RED EYE

Directed by Wes Craven. USA. 2005.


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Most kids have a fascination with scary movies. You parents know what I'm talking about. I refer to them as "Glop Cinema." They're the movies featuring the cast of intellectual giants who enter haunted houses, notice blood dripping down the windows and casually remark, "In these older houses, you're going to get a certain amount of window blood." Then, when the cast is being efficiently sucked through the Demonic Dryer from Hell, (If you're anything like me) you munch your popcorn and quietly think, "They deserved it."

In the world of Glop, there is noone more prolific then Mr. Wes Craven. He has brought the world everything from Freddy Krueger, to being the cause of 1,000,000,000 ghost face masks being sold last Halloween. He has launched careers (Yes Johnny Depp, I'm talking about you,) and caused more nightmares then any of his Hollywood counterparts. His movies tend to feature more red dye no. 5, and body parts flinging in every direction then any of his contemporaries. While I do enjoy a good thriller, I am NOT a fan of horror movies in general. Yet I go to see Wes Craven's films, because I keep hoping that, eventually, he'd hit upon a simple fact. His plot lines are scary all on their own. I have always maintained that if the man would cut out the glop, his movies would go shooting up to some of the best thrillers ever made.

It's nice to be right. Red Eye is one of the best thrillers that I have ever seen.

Red Eye is the story of Lisa Reisert. Lisa, a busy resort manager, is attempting to catch the final flight of the day back to her hotel, before an important political guest comes to stay.  Unbeknowst to her, fellow passenger Jackson Rippner also has interests in her new resort guest, and is holding her father's life in his hands to force Lisa to see things his way...

Red Eye. All rights reserved.Racheal McAdams (The Notebook, Wedding Crashers) plays Lisa. Aside from being a stunningly expressive actress, being able to portray a wide range of emotions with a simple look, shake of her hand, or gesture, McAdams is in the unique position of effectively playing the first female lead in a thriller, (in recent memory) who doesn't simply sit back, scream in the corners, and wait to be rescued by the first male character to come ambling along. McAdams infuses Lisa with strength, smarts, and bravery. She makes Lisa's desperation palpable, her determination tangible. A very impressive portrayal.

Cillian Murphy (Batman Begins) (who's name I still haven't figured out how to pronounce) plays villain Jackson Rippner and does it masterfully. His Jackson is, at once sinister and sexy. I would defy you to find one woman in the audience who wasn't entranced. We all knew he was evil. We did not care. Murphy's Rippner is a picture perfect villain. Matter of fact, Coldly menacing. Murphy gives an unique intensity to his performance, making his villain multi-dimensional, subtly wrapping the audience around his little finger before he reveals his diabolical plans to Lisa. Rippner is funny. He's charming. He's smart. Murphy gives his performance an almost animalistic touch, charming Lisa, while at the same time getting ready to go in for the kill. Watching him, I was struck by how much he reminded me of Jack Nicholson. Same powerful eyes. Same magnetic smile. And, I would be willing to bet a good deal of money on Murphy having the same career longevity. After seeing him pull off a brilliant performance in the latest installment of "Batman," and being blown away by him in "Red Eye," I will be very interested to see what Murphy does next.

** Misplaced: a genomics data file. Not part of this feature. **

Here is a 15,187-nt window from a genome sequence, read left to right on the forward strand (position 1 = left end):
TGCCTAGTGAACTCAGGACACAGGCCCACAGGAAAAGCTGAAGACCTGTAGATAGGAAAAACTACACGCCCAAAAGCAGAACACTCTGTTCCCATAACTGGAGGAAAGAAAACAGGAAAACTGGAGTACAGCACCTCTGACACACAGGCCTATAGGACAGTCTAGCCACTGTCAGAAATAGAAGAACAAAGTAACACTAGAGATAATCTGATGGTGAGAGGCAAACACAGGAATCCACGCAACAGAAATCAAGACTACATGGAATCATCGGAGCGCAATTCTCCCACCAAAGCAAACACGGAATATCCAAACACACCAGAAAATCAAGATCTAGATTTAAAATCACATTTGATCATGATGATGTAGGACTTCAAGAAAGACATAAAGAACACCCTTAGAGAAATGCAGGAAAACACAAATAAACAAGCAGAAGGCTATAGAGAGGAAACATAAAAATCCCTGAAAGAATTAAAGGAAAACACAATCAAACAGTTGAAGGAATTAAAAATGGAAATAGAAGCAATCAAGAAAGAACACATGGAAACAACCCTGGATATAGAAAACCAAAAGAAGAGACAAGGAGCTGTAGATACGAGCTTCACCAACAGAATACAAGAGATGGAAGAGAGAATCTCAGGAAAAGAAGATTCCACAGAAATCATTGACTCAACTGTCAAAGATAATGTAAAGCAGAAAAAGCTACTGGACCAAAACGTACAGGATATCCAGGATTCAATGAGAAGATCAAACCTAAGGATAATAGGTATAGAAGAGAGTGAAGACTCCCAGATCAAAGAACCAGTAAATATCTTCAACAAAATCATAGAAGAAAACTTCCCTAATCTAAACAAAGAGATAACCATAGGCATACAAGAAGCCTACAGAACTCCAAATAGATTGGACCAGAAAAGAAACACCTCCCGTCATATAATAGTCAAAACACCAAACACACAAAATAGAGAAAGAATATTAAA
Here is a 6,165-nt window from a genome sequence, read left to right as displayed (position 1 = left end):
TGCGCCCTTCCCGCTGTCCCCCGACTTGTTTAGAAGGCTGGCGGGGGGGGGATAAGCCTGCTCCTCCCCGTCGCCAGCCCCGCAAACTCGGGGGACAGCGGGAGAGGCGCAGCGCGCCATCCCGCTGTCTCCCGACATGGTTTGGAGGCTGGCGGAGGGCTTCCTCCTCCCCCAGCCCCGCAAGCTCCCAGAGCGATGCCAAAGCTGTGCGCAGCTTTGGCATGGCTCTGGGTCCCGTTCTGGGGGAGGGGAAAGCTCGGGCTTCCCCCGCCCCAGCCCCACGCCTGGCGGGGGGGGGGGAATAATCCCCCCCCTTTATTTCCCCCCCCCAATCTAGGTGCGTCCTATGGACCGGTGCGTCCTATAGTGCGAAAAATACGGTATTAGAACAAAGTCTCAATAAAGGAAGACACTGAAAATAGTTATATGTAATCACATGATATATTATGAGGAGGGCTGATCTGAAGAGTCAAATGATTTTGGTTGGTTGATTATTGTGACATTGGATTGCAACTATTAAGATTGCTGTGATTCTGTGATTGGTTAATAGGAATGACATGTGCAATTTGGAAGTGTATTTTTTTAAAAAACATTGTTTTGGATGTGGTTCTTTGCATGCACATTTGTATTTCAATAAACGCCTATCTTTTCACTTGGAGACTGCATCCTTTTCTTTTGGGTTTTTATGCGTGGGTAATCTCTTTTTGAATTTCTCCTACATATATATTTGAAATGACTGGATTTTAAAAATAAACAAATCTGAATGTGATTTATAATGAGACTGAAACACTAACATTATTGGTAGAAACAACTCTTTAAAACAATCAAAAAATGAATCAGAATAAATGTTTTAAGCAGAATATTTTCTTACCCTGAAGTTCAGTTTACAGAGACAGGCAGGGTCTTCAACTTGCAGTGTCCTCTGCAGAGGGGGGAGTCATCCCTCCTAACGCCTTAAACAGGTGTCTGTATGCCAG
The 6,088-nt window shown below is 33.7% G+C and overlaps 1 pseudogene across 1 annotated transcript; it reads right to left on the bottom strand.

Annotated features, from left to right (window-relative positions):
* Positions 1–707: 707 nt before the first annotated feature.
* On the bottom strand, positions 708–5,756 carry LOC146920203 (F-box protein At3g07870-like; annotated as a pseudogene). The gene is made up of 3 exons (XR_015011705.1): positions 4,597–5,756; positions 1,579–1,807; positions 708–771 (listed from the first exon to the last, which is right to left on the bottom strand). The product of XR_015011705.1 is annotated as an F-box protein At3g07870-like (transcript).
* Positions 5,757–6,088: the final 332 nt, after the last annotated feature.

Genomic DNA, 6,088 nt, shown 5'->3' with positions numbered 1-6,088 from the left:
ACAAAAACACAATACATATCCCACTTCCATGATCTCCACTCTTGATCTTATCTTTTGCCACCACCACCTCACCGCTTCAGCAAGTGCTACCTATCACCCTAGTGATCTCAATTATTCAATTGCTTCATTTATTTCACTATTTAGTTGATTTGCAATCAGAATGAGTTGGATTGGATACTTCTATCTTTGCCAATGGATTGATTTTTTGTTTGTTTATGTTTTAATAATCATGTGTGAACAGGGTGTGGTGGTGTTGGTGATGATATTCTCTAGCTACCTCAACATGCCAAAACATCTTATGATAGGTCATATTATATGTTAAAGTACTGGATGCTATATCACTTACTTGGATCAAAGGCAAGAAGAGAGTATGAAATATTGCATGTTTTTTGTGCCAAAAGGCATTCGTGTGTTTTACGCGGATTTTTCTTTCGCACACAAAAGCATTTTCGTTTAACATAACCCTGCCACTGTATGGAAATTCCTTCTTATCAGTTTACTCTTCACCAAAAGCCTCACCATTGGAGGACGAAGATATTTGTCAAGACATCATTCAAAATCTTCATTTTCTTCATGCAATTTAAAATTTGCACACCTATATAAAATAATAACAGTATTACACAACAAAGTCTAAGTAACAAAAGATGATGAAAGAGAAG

Red Eye is a marvel. Wes Craven has drifted back to the thrillers of 40 years ago, relying simply on story, script, and powerful performances to make a pitch perfect movie. Craven has given this wonderful thriller moments of humour, sympathy, and absolute terror. I screamed out loud at this one. (Something I haven't done in about 5 years.) If this is something that is appropriate for your childs age group, or sensitivity level I highly recommend it. Movies that parents and kids of this particular age can enjoy together are a rare thing.


Appropriate Ages: 10 and up
Warning Bells: INTENSE action sequences/ brief graphic violence/ references to sexual assault
Parental Film Barometer: If your child has watched any of Wes Craven's previous work (Scream, Nightmare on
Elm Street) they shouldn't have a problem with Red Eye.

Jen Johnston
 
 
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